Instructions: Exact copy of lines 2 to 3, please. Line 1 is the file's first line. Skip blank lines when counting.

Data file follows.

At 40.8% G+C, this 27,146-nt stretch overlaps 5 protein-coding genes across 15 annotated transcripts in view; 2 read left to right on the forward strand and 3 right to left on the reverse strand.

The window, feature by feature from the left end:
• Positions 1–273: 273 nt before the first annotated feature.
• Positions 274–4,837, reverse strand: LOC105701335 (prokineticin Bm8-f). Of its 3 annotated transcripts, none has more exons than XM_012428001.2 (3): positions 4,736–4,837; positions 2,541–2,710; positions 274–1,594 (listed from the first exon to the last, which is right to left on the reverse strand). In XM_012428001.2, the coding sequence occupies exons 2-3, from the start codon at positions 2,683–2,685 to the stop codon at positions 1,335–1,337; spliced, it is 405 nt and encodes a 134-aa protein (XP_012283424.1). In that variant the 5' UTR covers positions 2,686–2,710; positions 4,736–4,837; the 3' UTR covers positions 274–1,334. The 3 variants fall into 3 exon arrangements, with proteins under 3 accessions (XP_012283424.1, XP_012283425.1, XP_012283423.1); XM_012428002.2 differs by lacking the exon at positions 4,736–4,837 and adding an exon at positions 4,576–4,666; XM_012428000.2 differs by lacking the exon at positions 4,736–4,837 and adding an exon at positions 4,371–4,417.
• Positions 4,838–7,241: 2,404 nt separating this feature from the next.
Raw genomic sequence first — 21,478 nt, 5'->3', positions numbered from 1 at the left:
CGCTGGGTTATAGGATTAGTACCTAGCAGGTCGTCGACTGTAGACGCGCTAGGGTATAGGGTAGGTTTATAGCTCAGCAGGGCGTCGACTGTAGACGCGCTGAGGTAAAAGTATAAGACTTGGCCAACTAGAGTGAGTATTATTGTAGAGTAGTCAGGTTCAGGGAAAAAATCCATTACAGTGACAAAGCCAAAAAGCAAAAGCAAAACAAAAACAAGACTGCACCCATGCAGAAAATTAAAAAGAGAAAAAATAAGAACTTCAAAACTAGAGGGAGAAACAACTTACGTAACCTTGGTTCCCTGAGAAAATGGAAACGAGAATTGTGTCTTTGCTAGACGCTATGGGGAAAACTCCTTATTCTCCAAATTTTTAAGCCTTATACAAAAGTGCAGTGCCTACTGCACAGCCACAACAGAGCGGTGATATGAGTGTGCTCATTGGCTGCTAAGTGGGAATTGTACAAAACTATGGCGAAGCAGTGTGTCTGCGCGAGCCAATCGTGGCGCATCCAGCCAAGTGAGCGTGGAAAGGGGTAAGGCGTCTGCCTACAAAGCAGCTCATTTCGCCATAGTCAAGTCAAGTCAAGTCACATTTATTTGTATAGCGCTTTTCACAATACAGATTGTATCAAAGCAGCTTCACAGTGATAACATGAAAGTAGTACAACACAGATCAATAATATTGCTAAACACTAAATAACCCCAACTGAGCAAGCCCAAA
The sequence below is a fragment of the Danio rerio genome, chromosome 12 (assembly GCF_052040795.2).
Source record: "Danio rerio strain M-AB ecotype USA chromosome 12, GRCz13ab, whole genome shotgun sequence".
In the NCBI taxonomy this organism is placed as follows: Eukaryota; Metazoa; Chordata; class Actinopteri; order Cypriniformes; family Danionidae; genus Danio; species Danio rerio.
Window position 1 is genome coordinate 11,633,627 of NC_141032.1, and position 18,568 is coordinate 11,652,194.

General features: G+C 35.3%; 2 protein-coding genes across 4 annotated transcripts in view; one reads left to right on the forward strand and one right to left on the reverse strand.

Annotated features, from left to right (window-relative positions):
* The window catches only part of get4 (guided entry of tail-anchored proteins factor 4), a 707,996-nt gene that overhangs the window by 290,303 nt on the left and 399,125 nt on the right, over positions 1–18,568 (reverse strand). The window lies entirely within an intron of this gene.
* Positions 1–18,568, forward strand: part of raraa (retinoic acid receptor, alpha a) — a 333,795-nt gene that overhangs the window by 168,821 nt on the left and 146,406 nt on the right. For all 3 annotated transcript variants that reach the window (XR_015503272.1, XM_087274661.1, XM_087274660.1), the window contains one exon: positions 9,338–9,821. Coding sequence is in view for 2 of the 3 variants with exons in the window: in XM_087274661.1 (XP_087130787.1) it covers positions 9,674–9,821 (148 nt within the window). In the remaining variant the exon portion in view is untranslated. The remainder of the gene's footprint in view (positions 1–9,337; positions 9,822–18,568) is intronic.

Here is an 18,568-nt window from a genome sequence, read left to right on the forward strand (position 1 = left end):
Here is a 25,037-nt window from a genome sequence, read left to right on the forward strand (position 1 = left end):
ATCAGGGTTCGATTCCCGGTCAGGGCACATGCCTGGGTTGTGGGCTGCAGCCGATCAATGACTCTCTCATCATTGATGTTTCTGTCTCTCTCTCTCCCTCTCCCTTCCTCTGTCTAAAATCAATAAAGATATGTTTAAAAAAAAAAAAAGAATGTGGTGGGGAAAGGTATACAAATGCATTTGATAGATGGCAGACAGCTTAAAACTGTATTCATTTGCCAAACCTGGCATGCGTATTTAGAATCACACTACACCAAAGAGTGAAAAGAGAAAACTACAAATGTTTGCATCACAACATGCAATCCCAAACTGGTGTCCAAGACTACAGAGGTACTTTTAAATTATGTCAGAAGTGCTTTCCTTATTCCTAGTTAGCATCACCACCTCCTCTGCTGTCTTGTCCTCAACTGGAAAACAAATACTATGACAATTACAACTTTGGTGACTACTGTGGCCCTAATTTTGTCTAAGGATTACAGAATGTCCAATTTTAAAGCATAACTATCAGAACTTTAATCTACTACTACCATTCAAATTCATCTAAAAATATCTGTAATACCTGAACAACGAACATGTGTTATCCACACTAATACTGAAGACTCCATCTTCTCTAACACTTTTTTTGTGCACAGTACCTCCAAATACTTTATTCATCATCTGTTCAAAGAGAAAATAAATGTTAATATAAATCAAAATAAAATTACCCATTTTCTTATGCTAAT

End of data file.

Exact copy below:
The window, feature by feature from the left end:
• Positions 1–273: 273 nt before the first annotated feature.